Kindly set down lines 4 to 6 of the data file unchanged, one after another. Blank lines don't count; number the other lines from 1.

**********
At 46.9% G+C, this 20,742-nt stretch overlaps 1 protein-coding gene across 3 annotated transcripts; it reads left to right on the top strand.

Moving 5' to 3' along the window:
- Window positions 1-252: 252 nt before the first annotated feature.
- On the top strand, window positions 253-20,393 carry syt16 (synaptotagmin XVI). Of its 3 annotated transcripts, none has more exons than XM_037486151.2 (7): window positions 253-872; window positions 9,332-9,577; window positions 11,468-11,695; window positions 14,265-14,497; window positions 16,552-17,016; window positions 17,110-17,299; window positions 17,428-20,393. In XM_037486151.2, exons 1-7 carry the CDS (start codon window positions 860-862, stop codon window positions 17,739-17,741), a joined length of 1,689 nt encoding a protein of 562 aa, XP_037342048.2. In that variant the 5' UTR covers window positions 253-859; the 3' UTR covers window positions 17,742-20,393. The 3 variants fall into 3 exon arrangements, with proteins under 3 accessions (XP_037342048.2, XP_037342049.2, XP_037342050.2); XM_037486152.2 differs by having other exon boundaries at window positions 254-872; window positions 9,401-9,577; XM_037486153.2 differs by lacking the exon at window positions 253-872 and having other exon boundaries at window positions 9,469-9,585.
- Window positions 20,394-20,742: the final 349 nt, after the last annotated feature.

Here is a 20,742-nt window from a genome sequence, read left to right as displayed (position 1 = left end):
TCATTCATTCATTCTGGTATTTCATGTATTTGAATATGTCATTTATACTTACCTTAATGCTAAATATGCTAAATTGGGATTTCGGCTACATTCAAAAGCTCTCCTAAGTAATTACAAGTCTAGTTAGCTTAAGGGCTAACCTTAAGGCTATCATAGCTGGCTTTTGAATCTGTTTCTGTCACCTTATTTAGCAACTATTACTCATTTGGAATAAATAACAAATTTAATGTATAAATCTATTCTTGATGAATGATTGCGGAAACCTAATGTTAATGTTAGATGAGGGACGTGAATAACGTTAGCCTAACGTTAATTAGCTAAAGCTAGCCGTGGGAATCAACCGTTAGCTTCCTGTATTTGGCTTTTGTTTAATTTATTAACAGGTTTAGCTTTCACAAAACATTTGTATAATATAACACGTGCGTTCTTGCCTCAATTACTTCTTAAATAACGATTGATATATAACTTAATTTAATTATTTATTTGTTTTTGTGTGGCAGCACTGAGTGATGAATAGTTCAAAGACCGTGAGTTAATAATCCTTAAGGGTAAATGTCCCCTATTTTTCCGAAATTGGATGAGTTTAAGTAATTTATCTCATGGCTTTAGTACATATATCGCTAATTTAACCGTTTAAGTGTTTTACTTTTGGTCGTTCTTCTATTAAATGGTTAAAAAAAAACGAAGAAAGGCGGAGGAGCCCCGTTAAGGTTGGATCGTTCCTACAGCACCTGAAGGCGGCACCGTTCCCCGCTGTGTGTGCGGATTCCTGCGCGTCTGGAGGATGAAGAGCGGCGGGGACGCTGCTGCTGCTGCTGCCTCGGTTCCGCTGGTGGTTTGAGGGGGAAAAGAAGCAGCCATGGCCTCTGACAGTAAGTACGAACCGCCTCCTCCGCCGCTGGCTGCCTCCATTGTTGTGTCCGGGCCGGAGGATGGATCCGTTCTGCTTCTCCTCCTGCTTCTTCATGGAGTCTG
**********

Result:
- On the top strand, window positions 253-20,393 carry syt16 (synaptotagmin XVI). Of its 3 annotated transcripts, none has more exons than XM_037486151.2 (7): window positions 253-872; window positions 9,332-9,577; window positions 11,468-11,695; window positions 14,265-14,497; window positions 16,552-17,016; window positions 17,110-17,299; window positions 17,428-20,393. In XM_037486151.2, exons 1-7 carry the CDS (start codon window positions 860-862, stop codon window positions 17,739-17,741), a joined length of 1,689 nt encoding a protein of 562 aa, XP_037342048.2. In that variant the 5' UTR covers window positions 253-859; the 3' UTR covers window positions 17,742-20,393. The 3 variants fall into 3 exon arrangements, with proteins under 3 accessions (XP_037342048.2, XP_037342049.2, XP_037342050.2); XM_037486152.2 differs by having other exon boundaries at window positions 254-872; window positions 9,401-9,577; XM_037486153.2 differs by lacking the exon at window positions 253-872 and having other exon boundaries at window positions 9,469-9,585.
- Window positions 20,394-20,742: the final 349 nt, after the last annotated feature.

Here is a 20,742-nt window from a genome sequence, read left to right as displayed (position 1 = left end):